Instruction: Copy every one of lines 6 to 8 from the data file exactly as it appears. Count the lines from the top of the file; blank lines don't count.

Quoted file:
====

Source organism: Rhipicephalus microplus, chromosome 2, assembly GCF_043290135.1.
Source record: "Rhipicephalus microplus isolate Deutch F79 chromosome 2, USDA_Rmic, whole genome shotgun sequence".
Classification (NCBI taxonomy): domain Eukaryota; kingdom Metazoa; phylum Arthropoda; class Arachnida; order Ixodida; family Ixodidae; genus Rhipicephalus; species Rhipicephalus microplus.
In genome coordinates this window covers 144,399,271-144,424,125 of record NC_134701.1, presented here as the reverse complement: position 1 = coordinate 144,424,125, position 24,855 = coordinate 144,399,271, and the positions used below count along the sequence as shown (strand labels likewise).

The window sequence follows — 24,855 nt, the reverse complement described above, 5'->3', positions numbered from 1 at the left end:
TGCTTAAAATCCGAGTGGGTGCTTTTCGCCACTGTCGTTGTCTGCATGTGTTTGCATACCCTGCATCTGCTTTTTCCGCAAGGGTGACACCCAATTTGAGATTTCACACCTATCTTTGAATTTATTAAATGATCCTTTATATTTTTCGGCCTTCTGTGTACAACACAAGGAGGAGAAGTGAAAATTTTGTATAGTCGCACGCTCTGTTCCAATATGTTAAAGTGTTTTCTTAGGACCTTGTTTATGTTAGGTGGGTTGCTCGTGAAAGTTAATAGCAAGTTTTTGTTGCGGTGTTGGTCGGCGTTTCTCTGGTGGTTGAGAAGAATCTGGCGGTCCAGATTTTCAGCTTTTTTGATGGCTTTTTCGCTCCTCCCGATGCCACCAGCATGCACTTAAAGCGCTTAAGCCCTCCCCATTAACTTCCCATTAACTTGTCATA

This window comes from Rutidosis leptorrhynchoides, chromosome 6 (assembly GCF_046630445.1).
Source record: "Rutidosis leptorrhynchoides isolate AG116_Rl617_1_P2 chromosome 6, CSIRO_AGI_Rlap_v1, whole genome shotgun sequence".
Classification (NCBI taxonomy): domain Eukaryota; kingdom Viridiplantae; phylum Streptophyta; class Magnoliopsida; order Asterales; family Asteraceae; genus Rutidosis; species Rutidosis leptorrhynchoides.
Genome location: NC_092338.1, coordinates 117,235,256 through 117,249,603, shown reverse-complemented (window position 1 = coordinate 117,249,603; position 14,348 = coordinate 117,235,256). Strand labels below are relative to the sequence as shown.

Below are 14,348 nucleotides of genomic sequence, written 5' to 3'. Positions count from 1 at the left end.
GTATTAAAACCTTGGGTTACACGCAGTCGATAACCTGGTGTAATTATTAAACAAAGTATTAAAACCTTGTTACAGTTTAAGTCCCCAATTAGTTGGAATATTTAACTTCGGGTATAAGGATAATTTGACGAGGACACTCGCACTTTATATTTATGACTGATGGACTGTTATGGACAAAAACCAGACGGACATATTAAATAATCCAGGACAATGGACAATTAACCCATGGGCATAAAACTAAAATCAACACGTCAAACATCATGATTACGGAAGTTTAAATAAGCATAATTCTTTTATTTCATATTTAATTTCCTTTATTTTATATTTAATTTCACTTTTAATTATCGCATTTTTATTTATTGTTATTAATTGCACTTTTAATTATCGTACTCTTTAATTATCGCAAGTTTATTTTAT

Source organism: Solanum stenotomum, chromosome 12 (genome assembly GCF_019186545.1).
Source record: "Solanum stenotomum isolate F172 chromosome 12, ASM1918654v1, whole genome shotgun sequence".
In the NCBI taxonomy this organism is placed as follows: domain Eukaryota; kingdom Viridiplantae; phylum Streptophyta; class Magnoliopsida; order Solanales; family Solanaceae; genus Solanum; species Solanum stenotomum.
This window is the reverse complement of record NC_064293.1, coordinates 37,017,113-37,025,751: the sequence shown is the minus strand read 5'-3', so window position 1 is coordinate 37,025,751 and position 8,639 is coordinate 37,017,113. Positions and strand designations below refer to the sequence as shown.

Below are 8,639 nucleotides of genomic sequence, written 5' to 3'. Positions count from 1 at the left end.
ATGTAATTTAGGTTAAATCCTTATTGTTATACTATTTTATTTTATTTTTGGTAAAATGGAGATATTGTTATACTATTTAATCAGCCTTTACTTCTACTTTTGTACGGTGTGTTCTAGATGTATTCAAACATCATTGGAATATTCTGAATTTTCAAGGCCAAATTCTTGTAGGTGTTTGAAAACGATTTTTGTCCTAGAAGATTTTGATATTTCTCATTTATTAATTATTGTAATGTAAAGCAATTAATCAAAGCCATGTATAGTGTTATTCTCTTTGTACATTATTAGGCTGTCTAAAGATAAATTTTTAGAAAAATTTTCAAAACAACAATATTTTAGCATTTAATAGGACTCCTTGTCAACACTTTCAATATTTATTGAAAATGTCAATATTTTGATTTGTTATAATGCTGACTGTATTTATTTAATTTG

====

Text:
TGCTTAAAATCCGAGTGGGTGCTTTTCGCCACTGTCGTTGTCTGCATGTGTTTGCATACCCTGCATCTGCTTTTTCCGCAAGGGTGACACCCAATTTGAGATTTCACACCTATCTTTGAATTTATTAAATGATCCTTTATATTTTTCGGCCTTCTGTGTACAACACAAGGAGGAGAAGTGAAAATTTTGTATAGTCGCACGCTCTGTTCCAATATGTTAAAGTGTTTTCTTAGGACCTTGTTTATGTTAGGTGGGTTGCTCGTGAAAGTTAATAGCAAGTTTTTGTTGCGGTGTTGGTCGGCGTTTCTCTGGTGGTTGAGAAGAATCTGGCGGTCCAGATTTTCAGCTTTTTTGATGGCTTTTTCGCTCCTCCCGATGCCACCAGCATGCACTTAAAGCGCTTAAGCCCTCCCCATTAACTTCCCATTAACTTGTCATA

This window comes from Rutidosis leptorrhynchoides, chromosome 6 (assembly GCF_046630445.1).
Source record: "Rutidosis leptorrhynchoides isolate AG116_Rl617_1_P2 chromosome 6, CSIRO_AGI_Rlap_v1, whole genome shotgun sequence".